AS the clock ticks ever closer to the passage of another year, it is a time of reckoning all round: what gains have been made, what losses incurred, in the country’s various endeavours? One topic that has cropped up with distressing regularity is that of polio. Despite the decades-long battle against the crippling disease — the national eradication programme was initiated in 1994 — and frenetic efforts to vaccinate every child, Pakistan has not yet been able to eliminate the virus completely. Along with Nigeria, which is well on its way to eradication, and Afghanistan, we are one of the world’s last three countries where anti-polio drives have yet to achieve complete success. Still, the gains have been considerable despite formidable odds (such as the campaign by some quarters to brand the polio vaccine as harmful, leading to parents’ refusal to allow the drops to be administered to their children, and the numerous attacks by terrorists on vaccination teams). The number of new cases has declined fairly steadily over the years, from an estimated 350,000 cases in 1988, to 54 in 2015, to 19 last year. It was in this context that on Wednesday, speaking at a conference in Islamabad, National Health Services Minister Saira Tarar said that Pakistan is fighting its final battle against the virus and has achieved major success.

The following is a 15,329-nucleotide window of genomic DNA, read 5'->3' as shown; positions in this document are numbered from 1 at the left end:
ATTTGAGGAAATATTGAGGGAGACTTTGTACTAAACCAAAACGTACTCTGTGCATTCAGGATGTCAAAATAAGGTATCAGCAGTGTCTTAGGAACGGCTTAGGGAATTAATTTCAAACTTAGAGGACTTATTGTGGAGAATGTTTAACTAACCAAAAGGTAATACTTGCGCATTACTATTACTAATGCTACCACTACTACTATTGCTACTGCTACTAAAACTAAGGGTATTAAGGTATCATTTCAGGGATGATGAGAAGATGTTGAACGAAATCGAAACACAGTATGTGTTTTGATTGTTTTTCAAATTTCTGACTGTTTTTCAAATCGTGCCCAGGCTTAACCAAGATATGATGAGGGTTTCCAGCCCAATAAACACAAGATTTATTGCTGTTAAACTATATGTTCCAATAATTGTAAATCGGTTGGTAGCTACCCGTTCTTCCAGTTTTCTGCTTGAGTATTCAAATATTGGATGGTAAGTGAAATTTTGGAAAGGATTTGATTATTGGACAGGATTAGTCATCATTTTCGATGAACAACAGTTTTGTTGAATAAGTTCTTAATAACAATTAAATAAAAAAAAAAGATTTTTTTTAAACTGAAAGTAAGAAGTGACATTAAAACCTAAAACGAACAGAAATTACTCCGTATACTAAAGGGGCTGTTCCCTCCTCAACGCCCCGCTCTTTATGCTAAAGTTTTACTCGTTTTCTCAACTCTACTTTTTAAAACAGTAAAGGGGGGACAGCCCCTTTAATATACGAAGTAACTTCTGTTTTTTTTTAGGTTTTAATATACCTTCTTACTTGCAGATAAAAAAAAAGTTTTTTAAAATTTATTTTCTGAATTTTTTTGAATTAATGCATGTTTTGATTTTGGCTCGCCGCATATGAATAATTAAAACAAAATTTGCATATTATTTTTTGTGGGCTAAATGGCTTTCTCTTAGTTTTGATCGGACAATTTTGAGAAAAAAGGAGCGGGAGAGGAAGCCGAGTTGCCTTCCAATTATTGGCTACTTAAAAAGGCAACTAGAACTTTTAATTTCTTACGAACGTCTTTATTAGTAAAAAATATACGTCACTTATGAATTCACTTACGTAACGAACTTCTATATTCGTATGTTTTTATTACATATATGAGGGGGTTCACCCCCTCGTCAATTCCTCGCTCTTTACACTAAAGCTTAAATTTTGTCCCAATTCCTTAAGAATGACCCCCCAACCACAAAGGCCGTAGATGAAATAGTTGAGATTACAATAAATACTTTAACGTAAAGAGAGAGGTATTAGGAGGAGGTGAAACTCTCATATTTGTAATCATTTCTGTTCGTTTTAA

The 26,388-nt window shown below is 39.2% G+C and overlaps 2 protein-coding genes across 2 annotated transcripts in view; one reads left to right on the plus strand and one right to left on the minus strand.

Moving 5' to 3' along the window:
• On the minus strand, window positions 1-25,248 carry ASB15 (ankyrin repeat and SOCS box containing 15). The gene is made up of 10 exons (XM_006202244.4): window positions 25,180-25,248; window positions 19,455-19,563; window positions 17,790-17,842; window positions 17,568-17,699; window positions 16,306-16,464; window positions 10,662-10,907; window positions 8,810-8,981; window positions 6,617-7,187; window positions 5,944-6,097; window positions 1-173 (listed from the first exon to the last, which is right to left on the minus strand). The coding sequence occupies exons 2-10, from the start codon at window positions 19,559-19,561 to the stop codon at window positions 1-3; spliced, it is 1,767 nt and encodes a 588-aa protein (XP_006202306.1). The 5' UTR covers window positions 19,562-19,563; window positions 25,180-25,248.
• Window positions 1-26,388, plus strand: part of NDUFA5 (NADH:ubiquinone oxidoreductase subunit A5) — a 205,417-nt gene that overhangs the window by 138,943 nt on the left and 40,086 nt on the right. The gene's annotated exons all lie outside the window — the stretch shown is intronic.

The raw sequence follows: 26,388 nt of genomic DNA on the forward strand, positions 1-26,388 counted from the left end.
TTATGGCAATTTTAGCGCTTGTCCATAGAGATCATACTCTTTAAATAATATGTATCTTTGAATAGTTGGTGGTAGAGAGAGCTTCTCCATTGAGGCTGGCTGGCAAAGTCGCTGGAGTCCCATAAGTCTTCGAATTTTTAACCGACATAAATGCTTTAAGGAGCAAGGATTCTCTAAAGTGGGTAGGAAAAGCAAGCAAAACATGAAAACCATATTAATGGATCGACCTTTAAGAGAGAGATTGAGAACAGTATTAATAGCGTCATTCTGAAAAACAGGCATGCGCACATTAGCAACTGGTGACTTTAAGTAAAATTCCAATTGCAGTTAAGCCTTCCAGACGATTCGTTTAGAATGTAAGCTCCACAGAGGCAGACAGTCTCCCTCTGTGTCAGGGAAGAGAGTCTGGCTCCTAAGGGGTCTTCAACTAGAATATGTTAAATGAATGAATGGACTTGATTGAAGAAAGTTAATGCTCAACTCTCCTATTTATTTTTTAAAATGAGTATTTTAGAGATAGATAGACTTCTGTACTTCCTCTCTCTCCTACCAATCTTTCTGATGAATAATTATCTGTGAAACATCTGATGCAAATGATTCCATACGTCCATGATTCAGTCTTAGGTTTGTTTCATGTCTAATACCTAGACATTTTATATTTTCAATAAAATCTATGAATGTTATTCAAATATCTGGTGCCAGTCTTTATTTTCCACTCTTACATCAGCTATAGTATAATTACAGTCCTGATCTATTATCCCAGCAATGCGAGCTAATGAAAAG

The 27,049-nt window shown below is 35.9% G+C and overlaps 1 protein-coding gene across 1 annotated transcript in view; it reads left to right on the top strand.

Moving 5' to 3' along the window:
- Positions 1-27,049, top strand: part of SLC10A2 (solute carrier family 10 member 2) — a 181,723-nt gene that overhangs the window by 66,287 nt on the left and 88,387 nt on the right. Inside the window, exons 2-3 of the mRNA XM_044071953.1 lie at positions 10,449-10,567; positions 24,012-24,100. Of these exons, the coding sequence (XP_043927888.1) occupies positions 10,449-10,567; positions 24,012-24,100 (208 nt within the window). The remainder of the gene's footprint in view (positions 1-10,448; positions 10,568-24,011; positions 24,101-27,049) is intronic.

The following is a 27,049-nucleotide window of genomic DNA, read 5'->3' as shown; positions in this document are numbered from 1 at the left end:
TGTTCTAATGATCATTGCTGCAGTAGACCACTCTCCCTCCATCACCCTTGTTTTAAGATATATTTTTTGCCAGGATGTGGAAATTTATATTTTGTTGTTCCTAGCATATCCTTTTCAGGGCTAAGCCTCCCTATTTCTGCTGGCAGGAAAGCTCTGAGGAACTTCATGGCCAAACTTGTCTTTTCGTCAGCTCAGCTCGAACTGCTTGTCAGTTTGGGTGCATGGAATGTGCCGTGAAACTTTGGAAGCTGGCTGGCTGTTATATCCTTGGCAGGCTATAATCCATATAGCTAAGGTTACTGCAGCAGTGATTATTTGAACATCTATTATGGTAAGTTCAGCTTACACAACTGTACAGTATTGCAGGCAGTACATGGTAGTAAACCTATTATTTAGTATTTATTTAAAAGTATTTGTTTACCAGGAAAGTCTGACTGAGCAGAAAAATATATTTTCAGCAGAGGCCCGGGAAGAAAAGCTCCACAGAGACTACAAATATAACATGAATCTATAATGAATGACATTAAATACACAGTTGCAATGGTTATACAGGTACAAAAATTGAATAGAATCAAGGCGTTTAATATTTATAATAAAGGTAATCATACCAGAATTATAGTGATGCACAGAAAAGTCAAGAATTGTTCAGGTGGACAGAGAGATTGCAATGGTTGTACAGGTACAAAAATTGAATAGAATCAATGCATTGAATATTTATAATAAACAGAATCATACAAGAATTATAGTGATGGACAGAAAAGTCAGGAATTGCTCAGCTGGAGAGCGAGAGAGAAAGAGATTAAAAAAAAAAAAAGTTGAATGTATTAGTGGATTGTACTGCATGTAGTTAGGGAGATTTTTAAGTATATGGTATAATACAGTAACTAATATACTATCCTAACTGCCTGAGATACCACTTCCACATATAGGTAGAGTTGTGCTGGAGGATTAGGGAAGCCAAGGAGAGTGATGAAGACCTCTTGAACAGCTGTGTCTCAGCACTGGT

It is unfortunate, though, that Ms Tarrar’s reassurance coincided with news of another polio case in Karachi — its second in three months. In terms of the whole country, these cases bring the tally so far this year to six. Even so, it cannot be denied that the goal of polio eradication hangs tantalisingly within reach. There is an urgent need for redoubled efforts on the part of all those involved in the vaccination campaigns, whether it is the vaccinators themselves, those that have taken up the task of advocacy and spreading awareness, or the national and international bodies providing the vaccine and critical funding. A final push could prove pivotal.
Published in Dawn, December 8th, 2017